Chief Political Correspondent
Senior Tory MPs have been told that David Hart, the controversial adviser to the Secretary of State for Defence, Michael Portillo, will be overruled on plans to lease F-16 jets from the US, instead of upgrading British- built Tornado F3s.
The news emerged as the Ministry of Defence announced a shift of emphasis away from the strongly free-market approach favoured by Mr Hart, in favour of British industry. Mr Portillo accepted demands by the Commons Select Committee on Defence to give the Department of Trade and Industry a greater role in some procurement decisions.
Mr Hart's proposal to lease the F-16 jets from the US enraged the RAF board, and caused stiff opposition from senior RAF officers, who have been lobbying hard for the RAF F3 Tornados to be upgraded, at a cost of pounds 120m, until the collaborative project Eurofighter 2000 finally bears fruit, in about a decade's time.
Michael Heseltine, the Deputy Prime Minister, and former President of the Board of Trade, has also lined up with British industry against the proposal to lease the US jets. The issue carries uncanny echoes of the Westland helicopter row which precipitated his dramatic walking-out of the Thatcher Cabinet.
Mr Portillo is embroiled in a dispute with the RAF chiefs over their claims that the Tornados are cheaper to fly. The dispute has yet to be decided by the Cabinet, but senior party sources said they had been assured the F-16 plan would not go ahead.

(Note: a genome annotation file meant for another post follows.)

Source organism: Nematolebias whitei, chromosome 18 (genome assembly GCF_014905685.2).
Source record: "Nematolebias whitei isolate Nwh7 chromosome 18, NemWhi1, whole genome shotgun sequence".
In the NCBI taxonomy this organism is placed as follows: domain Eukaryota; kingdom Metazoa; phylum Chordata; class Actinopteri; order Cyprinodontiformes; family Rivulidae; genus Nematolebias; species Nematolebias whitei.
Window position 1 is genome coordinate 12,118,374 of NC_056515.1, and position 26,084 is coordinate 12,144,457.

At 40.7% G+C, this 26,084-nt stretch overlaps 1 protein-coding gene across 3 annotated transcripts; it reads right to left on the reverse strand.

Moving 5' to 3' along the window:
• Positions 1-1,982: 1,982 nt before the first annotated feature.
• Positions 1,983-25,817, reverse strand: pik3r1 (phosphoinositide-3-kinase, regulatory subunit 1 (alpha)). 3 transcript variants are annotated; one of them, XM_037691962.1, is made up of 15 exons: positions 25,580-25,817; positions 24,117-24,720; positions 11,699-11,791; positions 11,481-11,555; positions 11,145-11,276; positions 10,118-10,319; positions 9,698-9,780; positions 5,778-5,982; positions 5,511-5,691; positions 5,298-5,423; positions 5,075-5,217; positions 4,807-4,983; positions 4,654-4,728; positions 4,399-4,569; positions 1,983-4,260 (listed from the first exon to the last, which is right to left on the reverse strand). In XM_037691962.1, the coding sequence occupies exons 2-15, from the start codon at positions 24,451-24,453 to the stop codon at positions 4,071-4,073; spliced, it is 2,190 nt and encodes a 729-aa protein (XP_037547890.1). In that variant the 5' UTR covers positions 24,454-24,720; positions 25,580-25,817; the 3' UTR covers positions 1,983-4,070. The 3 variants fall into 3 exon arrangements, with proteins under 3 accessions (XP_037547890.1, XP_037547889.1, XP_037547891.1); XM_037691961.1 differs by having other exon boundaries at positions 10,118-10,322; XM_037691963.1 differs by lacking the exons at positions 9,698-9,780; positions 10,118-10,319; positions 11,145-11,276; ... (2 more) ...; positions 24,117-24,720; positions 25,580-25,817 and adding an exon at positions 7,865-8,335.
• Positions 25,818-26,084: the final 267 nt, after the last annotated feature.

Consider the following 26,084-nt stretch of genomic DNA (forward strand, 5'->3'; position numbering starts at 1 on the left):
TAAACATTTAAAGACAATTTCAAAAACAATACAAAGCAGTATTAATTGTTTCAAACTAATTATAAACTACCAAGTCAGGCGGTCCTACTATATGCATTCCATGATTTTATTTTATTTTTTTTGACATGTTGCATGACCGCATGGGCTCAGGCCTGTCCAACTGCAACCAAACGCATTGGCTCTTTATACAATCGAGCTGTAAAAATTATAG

"David Hart is paid to think the unthinkable. But we have been told that there is no way the Government will agree to leasing the F-16s," said one senior Conservative.
A decision to lease F-16s would have been damaging for British overseas orders for the Tornados. "The Italians are leasing F3 Tornados from us. It would have been ridiculous for us to lease from the US," said the Tory source.
Members of the cross-party Commons Defence Committee have privately discussed calling Mr Hart to give evidence over his role at the MoD, and his influential support for buying "off the shelf" from the US, rather than developing more costly home-grown defence projects.
The MoD yesterday told the committee it would, in consultation with the DTI, take "more systematic account of defence industrial factors in our procurement decisions" including looking carefully at the balance between off-the-shelf procurement and collaborative or national development of equipment.
Conservative defence experts have also been assured that to protect jobs in the shipyards, the MoD order for three Type-23 Frigates will be split between the Yarrow yard, on the Clyde, and Vosper Thorneycroft, in Southampton.
The Yarrow management recently announced it was to cut 650 jobs from its 3,000-strong workforce and said the redundancies were inevitable, whether or not it won the orders.Reuse content